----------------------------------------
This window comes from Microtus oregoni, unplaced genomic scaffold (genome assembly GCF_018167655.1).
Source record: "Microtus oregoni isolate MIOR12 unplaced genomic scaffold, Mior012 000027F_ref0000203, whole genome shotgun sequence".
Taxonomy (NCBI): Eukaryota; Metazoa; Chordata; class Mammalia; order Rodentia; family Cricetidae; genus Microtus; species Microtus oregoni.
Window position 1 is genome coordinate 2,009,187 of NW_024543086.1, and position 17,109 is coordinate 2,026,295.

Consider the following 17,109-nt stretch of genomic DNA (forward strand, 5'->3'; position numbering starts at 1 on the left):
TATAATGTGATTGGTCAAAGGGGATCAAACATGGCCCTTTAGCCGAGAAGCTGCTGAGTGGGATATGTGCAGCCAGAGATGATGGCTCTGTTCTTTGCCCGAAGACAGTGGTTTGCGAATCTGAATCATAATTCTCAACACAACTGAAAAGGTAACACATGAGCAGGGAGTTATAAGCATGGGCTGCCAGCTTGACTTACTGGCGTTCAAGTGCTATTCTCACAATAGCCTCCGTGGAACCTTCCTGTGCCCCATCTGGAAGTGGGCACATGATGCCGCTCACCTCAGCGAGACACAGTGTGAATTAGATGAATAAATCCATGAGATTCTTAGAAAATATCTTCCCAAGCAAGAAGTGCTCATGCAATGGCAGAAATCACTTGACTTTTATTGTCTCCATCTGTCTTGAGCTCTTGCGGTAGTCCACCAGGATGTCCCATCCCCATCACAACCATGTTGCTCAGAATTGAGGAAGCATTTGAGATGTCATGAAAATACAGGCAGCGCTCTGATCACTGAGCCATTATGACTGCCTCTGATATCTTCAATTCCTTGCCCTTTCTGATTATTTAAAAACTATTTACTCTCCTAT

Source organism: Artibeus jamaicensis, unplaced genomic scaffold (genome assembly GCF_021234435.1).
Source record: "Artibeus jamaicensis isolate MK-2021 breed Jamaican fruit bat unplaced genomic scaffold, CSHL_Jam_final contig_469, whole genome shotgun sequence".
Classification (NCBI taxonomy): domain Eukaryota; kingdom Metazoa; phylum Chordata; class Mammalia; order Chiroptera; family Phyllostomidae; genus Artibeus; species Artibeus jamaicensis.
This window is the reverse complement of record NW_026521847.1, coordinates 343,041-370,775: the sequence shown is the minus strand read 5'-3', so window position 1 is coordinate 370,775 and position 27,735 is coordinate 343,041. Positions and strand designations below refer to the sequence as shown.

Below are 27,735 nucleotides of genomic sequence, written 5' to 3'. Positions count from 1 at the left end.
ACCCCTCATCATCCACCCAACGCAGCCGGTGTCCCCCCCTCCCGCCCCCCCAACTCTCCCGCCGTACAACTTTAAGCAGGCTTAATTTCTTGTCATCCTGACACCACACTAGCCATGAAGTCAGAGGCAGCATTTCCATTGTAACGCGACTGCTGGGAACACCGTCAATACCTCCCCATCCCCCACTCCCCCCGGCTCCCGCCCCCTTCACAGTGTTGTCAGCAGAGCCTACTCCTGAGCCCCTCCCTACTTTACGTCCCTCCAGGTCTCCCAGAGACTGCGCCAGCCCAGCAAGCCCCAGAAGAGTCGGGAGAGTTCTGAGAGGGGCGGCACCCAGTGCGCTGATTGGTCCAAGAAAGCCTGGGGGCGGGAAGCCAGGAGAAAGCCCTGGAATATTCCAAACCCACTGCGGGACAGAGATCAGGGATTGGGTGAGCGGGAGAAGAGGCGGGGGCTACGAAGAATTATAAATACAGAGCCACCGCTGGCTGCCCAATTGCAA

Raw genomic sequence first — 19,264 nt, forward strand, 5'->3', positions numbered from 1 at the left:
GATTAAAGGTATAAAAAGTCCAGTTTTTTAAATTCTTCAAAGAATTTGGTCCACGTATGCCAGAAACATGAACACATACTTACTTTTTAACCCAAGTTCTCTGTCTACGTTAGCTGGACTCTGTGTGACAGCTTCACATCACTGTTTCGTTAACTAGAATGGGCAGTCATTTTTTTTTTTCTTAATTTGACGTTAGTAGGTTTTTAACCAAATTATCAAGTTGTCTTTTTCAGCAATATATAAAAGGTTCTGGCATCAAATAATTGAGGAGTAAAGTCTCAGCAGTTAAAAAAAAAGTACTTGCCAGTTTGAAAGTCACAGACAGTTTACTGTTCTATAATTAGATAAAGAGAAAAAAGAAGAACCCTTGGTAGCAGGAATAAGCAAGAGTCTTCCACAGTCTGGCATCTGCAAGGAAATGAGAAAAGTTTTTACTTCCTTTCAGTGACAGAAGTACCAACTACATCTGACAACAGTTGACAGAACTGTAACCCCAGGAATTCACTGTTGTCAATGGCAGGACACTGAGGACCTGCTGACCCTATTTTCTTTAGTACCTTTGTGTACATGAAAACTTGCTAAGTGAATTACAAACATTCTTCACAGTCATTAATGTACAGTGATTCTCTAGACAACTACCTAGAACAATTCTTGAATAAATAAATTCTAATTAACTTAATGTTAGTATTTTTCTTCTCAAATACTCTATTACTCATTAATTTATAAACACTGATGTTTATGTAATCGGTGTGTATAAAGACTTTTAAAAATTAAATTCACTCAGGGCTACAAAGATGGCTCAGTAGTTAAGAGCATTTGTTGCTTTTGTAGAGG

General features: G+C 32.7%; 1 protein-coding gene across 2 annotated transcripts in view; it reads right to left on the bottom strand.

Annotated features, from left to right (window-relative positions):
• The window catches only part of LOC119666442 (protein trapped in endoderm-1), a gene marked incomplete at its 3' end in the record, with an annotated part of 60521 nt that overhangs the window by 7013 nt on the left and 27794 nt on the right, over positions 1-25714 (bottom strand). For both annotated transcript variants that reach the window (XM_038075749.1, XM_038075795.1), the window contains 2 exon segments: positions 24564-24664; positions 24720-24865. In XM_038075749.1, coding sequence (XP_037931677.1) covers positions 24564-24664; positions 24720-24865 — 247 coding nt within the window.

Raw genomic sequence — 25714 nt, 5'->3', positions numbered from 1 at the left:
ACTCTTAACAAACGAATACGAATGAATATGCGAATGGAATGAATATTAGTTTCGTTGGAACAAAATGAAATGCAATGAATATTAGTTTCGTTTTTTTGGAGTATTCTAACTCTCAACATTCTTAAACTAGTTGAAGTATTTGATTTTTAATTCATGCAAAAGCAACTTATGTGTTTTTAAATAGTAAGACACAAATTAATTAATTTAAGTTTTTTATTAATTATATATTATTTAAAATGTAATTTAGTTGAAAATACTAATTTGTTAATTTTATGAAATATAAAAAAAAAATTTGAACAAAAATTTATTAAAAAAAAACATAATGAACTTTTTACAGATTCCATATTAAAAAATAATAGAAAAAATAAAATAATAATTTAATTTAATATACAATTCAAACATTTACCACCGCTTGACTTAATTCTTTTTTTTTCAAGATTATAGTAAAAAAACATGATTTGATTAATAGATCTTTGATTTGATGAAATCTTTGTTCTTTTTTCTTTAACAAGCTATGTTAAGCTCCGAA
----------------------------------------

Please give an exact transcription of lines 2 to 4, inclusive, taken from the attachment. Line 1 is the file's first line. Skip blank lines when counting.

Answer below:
Source record: "Microtus oregoni isolate MIOR12 unplaced genomic scaffold, Mior012 000027F_ref0000203, whole genome shotgun sequence".
Taxonomy (NCBI): Eukaryota; Metazoa; Chordata; class Mammalia; order Rodentia; family Cricetidae; genus Microtus; species Microtus oregoni.
Window position 1 is genome coordinate 2,009,187 of NW_024543086.1, and position 17,109 is coordinate 2,026,295.